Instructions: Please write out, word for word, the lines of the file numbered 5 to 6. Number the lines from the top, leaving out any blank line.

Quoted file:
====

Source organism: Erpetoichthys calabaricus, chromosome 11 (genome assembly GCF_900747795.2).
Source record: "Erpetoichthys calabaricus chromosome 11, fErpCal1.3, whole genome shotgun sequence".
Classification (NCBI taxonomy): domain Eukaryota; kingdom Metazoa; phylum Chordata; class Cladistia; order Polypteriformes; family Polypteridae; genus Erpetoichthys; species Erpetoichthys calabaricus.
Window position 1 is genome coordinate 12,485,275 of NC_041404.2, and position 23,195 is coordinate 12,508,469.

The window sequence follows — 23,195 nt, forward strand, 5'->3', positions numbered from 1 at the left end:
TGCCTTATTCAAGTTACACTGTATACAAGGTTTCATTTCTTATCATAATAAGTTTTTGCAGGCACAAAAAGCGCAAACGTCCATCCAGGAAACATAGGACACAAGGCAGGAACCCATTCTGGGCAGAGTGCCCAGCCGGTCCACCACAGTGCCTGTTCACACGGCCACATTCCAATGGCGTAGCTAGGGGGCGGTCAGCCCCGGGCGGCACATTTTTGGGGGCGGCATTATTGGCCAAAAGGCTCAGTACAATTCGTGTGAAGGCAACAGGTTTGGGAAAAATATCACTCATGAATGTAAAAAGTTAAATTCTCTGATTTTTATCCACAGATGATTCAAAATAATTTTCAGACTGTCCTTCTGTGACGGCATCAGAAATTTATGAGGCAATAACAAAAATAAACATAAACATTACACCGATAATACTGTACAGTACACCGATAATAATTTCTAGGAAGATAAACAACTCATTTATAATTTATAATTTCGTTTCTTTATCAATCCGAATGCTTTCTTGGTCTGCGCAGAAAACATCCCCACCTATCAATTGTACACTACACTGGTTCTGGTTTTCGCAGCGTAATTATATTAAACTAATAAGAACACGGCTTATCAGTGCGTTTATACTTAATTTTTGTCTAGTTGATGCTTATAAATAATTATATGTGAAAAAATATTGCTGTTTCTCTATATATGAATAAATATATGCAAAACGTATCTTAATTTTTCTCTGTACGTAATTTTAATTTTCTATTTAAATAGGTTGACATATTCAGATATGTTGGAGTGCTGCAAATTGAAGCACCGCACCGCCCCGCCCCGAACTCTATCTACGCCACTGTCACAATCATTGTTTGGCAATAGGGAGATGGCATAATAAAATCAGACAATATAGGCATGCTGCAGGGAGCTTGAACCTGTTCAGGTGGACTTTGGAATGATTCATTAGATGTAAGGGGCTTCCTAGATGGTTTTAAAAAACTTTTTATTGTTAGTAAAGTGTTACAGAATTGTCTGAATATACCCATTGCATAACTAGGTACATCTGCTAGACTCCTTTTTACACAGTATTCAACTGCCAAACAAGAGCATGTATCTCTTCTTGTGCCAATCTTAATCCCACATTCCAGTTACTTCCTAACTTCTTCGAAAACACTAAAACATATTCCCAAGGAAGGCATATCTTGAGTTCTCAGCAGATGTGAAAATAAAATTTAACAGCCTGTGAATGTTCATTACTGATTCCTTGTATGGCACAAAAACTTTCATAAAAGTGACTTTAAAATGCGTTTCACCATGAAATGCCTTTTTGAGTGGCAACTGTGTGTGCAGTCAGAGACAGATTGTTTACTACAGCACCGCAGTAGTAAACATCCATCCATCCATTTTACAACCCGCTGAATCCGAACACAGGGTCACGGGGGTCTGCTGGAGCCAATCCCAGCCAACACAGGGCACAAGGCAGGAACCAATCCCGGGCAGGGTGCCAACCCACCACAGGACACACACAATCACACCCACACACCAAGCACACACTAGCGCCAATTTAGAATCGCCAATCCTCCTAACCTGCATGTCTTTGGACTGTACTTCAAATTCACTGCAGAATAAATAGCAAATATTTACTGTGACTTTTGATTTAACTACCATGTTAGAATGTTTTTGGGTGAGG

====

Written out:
The window sequence follows — 23,195 nt, forward strand, 5'->3', positions numbered from 1 at the left end:
TGCCTTATTCAAGTTACACTGTATACAAGGTTTCATTTCTTATCATAATAAGTTTTTGCAGGCACAAAAAGCGCAAACGTCCATCCAGGAAACATAGGACACAAGGCAGGAACCCATTCTGGGCAGAGTGCCCAGCCGGTCCACCACAGTGCCTGTTCACACGGCCACATTCCAATGGCGTAGCTAGGGGGCGGTCAGCCCCGGGCGGCACATTTTTGGGGGCGGCATTATTGGCCAAAAGGCTCAGTACAATTCGTGTGAAGGCAACAGGTTTGGGAAAAATATCACTCATGAATGTAAAAAGTTAAATTCTCTGATTTTTATCCACAGATGATTCAAAATAATTTTCAGACTGTCCTTCTGTGACGGCATCAGAAATTTATGAGGCAATAACAAAAATAAACATAAACATTACACCGATAATACTGTACAGTACACCGATAATAATTTCTAGGAAGATAAACAACTCATTTATAATTTATAATTTCGTTTCTTTATCAATCCGAATGCTTTCTTGGTCTGCGCAGAAAACATCCCCACCTATCAATTGTACACTACACTGGTTCTGGTTTTCGCAGCGTAATTATATTAAACTAATAAGAACACGGCTTATCAGTGCGTTTATACTTAATTTTTGTCTAGTTGATGCTTATAAATAATTATATGTGAAAAAATATTGCTGTTTCTCTATATATGAATAAATATATGCAAAACGTATCTTAATTTTTCTCTGTACGTAATTTTAATTTTCTATTTAAATAGGTTGACATATTCAGATATGTTGGAGTGCTGCAAATTGAAGCACCGCACCGCCCCGCCCCGAACTCTATCTACGCCACTGTCACAATCATTGTTTGGCAATAGGGAGATGGCATAATAAAATCAGACAATATAGGCATGCTGCAGGGAGCTTGAACCTGTTCAGGTGGACTTTGGAATGATTCATTAGATGTAAGGGGCTTCCTAGATGGTTTTAAAAAACTTTTTATTGTTAGTAAAGTGTTACAGAATTGTCTGAATATACCCATTGCATAACTAGGTACATCTGCTAGACTCCTTTTTACACAGTATTCAACTGCCAAACAAGAGCATGTATCTCTTCTTGTGCCAATCTTAATCCCACATTCCAGTTACTTCCTAACTTCTTCGAAAACACTAAAACATATTCCCAAGGAAGGCATATCTTGAGTTCTCAGCAGATGTGAAAATAAAATTTAACAGCCTGTGAATGTTCATTACTGATTCCTTGTATGGCACAAAAACTTTCATAAAAGTGACTTTAAAATGCGTTTCACCATGAAATGCCTTTTTGAGTGGCAACTGTGTGTGCAGTCAGAGACAGATTGTTTACTACAGCACCGCAGTAGTAAACATCCATCCATCCATTTTACAACCCGCTGAATCCGAACACAGGGTCACGGGGGTCTGCTGGAGCCAATCCCAGCCAACACAGGGCACAAGGCAGGAACCAATCCCGGGCAGGGTGCCAACCCACCACAGGACACACACAATCACACCCACACACCAAGCACACACTAGCGCCAATTTAGAATCGCCAATCCTCCTAACCTGCATGTCTTTGGACTGTACTTCAAATTCACTGCAGAATAAATAGCAAATATTTACTGTGACTTTTGATTTAACTACCATGTTAGAATGTTTTTGGGTGAGG